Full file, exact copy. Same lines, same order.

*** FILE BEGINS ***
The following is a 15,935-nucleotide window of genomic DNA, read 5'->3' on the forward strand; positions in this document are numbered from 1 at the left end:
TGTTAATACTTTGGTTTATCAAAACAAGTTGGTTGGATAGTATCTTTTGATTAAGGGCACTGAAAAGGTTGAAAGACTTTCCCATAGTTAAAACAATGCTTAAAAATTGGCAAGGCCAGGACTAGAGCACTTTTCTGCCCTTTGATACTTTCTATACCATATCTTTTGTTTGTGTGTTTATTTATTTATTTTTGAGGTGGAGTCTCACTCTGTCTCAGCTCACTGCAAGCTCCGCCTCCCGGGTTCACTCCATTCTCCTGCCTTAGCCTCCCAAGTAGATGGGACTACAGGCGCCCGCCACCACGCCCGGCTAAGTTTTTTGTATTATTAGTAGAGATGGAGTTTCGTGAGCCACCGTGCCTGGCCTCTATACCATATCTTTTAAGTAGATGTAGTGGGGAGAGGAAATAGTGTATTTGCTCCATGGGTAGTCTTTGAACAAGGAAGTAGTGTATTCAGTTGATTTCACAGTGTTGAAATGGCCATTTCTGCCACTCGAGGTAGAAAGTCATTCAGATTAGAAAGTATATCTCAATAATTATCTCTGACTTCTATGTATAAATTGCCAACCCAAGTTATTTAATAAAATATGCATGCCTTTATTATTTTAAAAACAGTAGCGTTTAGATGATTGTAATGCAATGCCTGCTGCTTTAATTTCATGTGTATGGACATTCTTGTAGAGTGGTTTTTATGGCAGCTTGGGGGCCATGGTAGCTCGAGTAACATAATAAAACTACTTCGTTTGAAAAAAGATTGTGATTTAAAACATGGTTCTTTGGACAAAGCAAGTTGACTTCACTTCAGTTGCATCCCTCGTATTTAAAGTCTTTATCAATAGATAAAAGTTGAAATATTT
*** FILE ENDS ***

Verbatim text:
The following is a 15,935-nucleotide window of genomic DNA, read 5'->3' on the forward strand; positions in this document are numbered from 1 at the left end:
TGTTAATACTTTGGTTTATCAAAACAAGTTGGTTGGATAGTATCTTTTGATTAAGGGCACTGAAAAGGTTGAAAGACTTTCCCATAGTTAAAACAATGCTTAAAAATTGGCAAGGCCAGGACTAGAGCACTTTTCTGCCCTTTGATACTTTCTATACCATATCTTTTGTTTGTGTGTTTATTTATTTATTTTTGAGGTGGAGTCTCACTCTGTCTCAGCTCACTGCAAGCTCCGCCTCCCGGGTTCACTCCATTCTCCTGCCTTAGCCTCCCAAGTAGATGGGACTACAGGCGCCCGCCACCACGCCCGGCTAAGTTTTTTGTATTATTAGTAGAGATGGAGTTTCGTGAGCCACCGTGCCTGGCCTCTATACCATATCTTTTAAGTAGATGTAGTGGGGAGAGGAAATAGTGTATTTGCTCCATGGGTAGTCTTTGAACAAGGAAGTAGTGTATTCAGTTGATTTCACAGTGTTGAAATGGCCATTTCTGCCACTCGAGGTAGAAAGTCATTCAGATTAGAAAGTATATCTCAATAATTATCTCTGACTTCTATGTATAAATTGCCAACCCAAGTTATTTAATAAAATATGCATGCCTTTATTATTTTAAAAACAGTAGCGTTTAGATGATTGTAATGCAATGCCTGCTGCTTTAATTTCATGTGTATGGACATTCTTGTAGAGTGGTTTTTATGGCAGCTTGGGGGCCATGGTAGCTCGAGTAACATAATAAAACTACTTCGTTTGAAAAAAGATTGTGATTTAAAACATGGTTCTTTGGACAAAGCAAGTTGACTTCACTTCAGTTGCATCCCTCGTATTTAAAGTCTTTATCAATAGATAAAAGTTGAAATATTT